Allergens & IgE antibodies explained
Simply put, an allergen is any molecule that binds IgE antibodies (a type of protein in the body). IgE antibodies are part of our immune system and play a big role in the allergic reaction. Not all allergens are proteins though – examples for non-protein allergens are drugs like penicillin or the antiseptic chlorhexidine.
Here is an example for a very common allergen and the reaction it triggers in the body’s immune system. When a person is allergic to grass pollen, their immune system mistakes a usually harmless substance as something that is harmful for the body. The immune system wants to protect the body and produces IgE antibodies to fight the perceived “harmful” substance. Now, a whole chain of events starts in the body. This leads to allergy symptoms such as sneezing, itchy, watery and red eyes, and a runny or blocked nose, leaving the allergy patient feeling miserable.
What is a ?
Most allergens can induce allergen-specific antibodies, which means that they are sensitizing allergens that can cause allergic symptoms. If an allergen is non-sensitizing, it can only cause allergic reactions if a person had previous contact with a related sensitizing allergen. This is called a cross-reaction.
An example would be the birch allergen Bet v 1 as a sensitizing allergen, and the related apple allergen Mal d 1 as a non-sensitizing allergen. The apple allergen often cross-reacts with the birch allergen, despite not causing allergic symptoms by itself. This means: If a person is having allergic reactions to birch pollen, it is possible that they will also have allergic reactions when eating apples.
In the case of cross-reactions between pollen and raw fruits, we speak of oral allergy syndrome (OAS). Typical OAS symptoms include an itchy mouth, swelling of lips, mouth and tongue and a scratchy throat. The symptoms are usually show up around the general mouth and throat area and normally do not progress beyond that. Treatment is not necessary as the symptoms subside quickly if the patient either swallows the fruit or removes it from the mouth.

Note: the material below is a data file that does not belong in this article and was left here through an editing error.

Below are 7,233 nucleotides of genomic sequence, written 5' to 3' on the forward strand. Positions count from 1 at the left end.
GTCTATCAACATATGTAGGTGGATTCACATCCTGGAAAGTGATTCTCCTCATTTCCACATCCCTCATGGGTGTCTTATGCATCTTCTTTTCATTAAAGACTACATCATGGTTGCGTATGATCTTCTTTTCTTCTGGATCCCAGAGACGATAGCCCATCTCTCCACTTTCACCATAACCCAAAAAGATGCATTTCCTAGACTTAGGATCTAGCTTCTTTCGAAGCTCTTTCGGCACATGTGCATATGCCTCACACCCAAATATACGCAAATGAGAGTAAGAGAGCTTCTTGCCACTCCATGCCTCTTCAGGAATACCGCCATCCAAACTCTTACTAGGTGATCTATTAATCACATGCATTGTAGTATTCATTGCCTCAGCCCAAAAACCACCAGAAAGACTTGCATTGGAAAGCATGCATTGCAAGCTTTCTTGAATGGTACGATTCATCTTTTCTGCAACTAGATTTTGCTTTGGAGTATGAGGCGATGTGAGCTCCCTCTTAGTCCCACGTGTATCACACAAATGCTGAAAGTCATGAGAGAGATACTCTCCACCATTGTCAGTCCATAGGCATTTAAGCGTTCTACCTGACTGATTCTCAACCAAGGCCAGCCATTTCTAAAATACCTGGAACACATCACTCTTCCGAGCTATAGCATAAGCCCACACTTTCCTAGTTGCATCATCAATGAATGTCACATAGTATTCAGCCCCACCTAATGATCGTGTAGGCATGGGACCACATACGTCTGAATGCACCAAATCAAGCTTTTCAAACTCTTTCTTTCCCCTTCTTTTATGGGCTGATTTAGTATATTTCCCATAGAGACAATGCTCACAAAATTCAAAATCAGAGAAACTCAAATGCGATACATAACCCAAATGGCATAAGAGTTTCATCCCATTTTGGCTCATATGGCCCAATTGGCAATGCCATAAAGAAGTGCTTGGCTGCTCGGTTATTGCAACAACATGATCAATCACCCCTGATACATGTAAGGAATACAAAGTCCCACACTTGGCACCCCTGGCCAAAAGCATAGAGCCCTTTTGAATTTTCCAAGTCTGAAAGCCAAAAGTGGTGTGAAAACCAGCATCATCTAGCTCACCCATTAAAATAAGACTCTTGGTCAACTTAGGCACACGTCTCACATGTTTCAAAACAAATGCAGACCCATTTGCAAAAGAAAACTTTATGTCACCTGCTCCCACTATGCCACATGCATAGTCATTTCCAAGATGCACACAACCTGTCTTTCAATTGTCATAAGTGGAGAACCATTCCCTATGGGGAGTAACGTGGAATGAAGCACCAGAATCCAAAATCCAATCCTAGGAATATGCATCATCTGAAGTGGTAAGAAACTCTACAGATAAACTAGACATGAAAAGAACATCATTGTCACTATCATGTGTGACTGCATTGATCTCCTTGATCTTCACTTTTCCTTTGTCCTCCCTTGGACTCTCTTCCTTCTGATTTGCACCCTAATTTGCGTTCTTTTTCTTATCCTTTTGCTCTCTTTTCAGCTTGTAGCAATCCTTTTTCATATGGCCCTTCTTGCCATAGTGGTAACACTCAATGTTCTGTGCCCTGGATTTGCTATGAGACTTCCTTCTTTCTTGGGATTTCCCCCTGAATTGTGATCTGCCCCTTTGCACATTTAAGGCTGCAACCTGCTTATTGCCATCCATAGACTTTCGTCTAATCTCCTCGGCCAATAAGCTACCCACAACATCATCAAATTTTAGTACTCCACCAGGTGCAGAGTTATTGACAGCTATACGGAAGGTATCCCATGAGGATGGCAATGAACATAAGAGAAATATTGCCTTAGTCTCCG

Molecular allergy diagnostics
The basis of allergy diagnostics is built on detecting specific IgE antibodies in a person’s blood or skin which react to allergen extracts from allergen sources such as pollen, dust mites or pet dander. Various conventional skin and blood allergy testing methods are based on this principle.
Over the past three decades, molecular biology has evolved a lot. It now allows scientists to identify and characterize allergens in great detail on a molecular level. These days, the scientific and medical community can access a largy allergen database for research purposes.
IgE antibody testing: singleplex and multiplex assays
There are two methods for testing IgE antibodies in molecular allergy diagnostics: singleplex and multiplex assays. “Assay” describes the investigative analytic procedures in laboratory medicine.
In a singleplex assay run, only one analyte is measured per analysis. In a multiplex assay run, several analytes can be measured in a single analysis. While singleplex assays guarantee a maximum of sensitivity in the analysis, multiplex assays provide a broad panel of related, cross-reactive molecules and therefore give a near complete picture of a patient’s sensitization status. The more accurate a patient’s diagnosis is, the easier it is to implement individualized therapy.
For the 7DROPS allergy and food intolerance test, we use multiplex assays to test up to 300 allergens from only 100 microliters of serum or plasma.
The benefits of using multiplex assays are the time and cost efficiency. Multiplex assays have a simpler design and a shorter turnaround time to generate results. They also require less reagents (substances to cause a chemical reaction) and less technician time overseeing the process.
Benefits of in vitro molecular diagnostics
Using in vitro molecular diagnostics to test immunological diseases such as allergies and food intolerances combines the latest scientific findings with state-of-the-art technology.
Molecular diagnostics allows for a flexible, reliable, and affordable profiling of a patient’s sensitization status. Patients can consult with their GP or allergy specialist about their test results and discuss individualized therapeutic consequences (i.e., avoiding the allergen, allergen immunotherapy) to improve their health and quality of life.